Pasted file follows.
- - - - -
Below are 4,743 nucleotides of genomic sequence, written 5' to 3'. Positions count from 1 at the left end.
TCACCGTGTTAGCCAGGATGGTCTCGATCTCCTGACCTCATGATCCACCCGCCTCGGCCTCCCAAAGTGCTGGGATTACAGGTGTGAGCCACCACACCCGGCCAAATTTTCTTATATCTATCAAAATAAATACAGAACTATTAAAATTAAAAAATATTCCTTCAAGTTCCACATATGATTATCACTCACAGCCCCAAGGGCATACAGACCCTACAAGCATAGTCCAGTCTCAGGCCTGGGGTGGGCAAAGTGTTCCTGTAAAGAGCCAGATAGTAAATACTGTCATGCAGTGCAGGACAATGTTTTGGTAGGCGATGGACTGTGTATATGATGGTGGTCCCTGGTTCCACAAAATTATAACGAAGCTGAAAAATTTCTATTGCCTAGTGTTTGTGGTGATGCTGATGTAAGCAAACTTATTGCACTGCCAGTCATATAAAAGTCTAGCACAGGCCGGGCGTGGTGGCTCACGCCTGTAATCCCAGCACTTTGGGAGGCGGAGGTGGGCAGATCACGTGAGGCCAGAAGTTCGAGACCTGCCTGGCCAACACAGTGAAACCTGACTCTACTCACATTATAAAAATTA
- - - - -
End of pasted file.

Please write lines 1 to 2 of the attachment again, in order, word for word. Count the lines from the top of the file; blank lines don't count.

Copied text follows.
Below are 4,743 nucleotides of genomic sequence, written 5' to 3'. Positions count from 1 at the left end.
TCACCGTGTTAGCCAGGATGGTCTCGATCTCCTGACCTCATGATCCACCCGCCTCGGCCTCCCAAAGTGCTGGGATTACAGGTGTGAGCCACCACACCCGGCCAAATTTTCTTATATCTATCAAAATAAATACAGAACTATTAAAATTAAAAAATATTCCTTCAAGTTCCACATATGATTATCACTCACAGCCCCAAGGGCATACAGACCCTACAAGCATAGTCCAGTCTCAGGCCTGGGGTGGGCAAAGTGTTCCTGTAAAGAGCCAGATAGTAAATACTGTCATGCAGTGCAGGACAATGTTTTGGTAGGCGATGGACTGTGTATATGATGGTGGTCCCTGGTTCCACAAAATTATAACGAAGCTGAAAAATTTCTATTGCCTAGTGTTTGTGGTGATGCTGATGTAAGCAAACTTATTGCACTGCCAGTCATATAAAAGTCTAGCACAGGCCGGGCGTGGTGGCTCACGCCTGTAATCCCAGCACTTTGGGAGGCGGAGGTGGGCAGATCACGTGAGGCCAGAAGTTCGAGACCTGCCTGGCCAACACAGTGAAACCTGACTCTACTCACATTATAAAAATTA